CJL Convenes Collaborative Learning Discussion on Monitoring of Social Norms Change for Anti-Corruption

Screenshot 2021-08-24 at 10.19.17 AM.png

5 Oct 2021

How should the M&E officer in this scenario monitor shifts in social norms?

CJL recently hosted a collaborative learning discussion to exchange experience and insights on monitoring of social norms change for anti-corruption programs. This discussion brought together a group of anti-corruption, M&E and social norms experts from anti-corruption NGOs, bi-lateral donors and academia.


Social norms have risen significantly in profile amongst those working on accountability, integrity and corruption related issues in the past several years. With more and more organizations seeking to integrate social norm change elements into their programming, the need to develop suitable means to assess if these elements are effective or not have become all the more important. With very little guidance available on monitoring of social norms change for anti-corruption programming, this gathering facilitated an initial exchange of experiences and practice from experts in the field.


For the purpose of this discussion, CJL prepared a brief fictional scenario as the basis for the discussion on monitoring of social norms change in a specific scenario. The group was challenged with the following prompt:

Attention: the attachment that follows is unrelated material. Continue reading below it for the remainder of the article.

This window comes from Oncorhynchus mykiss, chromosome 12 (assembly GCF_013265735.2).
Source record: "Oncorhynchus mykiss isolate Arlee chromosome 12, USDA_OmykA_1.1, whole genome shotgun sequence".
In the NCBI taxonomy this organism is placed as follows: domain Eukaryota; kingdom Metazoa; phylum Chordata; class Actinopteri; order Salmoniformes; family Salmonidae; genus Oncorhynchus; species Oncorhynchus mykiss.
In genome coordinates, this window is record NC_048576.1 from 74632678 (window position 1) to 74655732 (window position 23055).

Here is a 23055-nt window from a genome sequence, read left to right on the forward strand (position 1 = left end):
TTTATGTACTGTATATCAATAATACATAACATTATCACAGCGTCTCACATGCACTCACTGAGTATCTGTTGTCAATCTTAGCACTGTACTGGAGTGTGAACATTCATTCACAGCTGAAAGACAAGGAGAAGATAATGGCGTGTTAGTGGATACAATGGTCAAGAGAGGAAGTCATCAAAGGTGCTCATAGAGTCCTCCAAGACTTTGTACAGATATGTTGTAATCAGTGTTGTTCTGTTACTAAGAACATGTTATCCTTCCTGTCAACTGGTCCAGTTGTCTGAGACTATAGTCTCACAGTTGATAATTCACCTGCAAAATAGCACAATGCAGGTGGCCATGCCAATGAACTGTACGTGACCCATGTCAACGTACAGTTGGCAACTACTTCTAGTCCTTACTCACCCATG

“How should the M&E officer in this scenario monitor shifts in social norms?”


Facilitated by CJL’s co-directors along with a specific scenario at hand, this event opened up space for experts to reflect on some of their past experiences with M&E of social norms but also assessing the practicality and feasibility of some of the suggestions that came through for an organization with limited resources. Some of the key elements that were discussed at length were: a) consideration of programmatic theory of change while developing the monitoring framework; b) accurate identification of reference groups; c) routine monitoring of perceptions of the reference groups; d) tracking changes in expectations of rewards and punishment for following a social norm; e) monitoring initial shifts in social norms.


At CJL, we remain convinced of the value in encouraging exchanges over nascent but growing areas of anti-corruption practice. Keep an eye out for future Collaborative Learning Discussions over the next several months on related topics, and subscribe to our Blog to keep up to date on our work.


Check out CJL’s latest publication titled ‘Something Old, Something New, Something Borrowed & Something Blue: A Review of Social Norms Change Monitoring & Evaluation for the Anti-Corruption’. This paper offers evaluators and in-house M&E specialists a review of existing social norms change assessment practices filtered through the lens of utility to anti-corruption programming.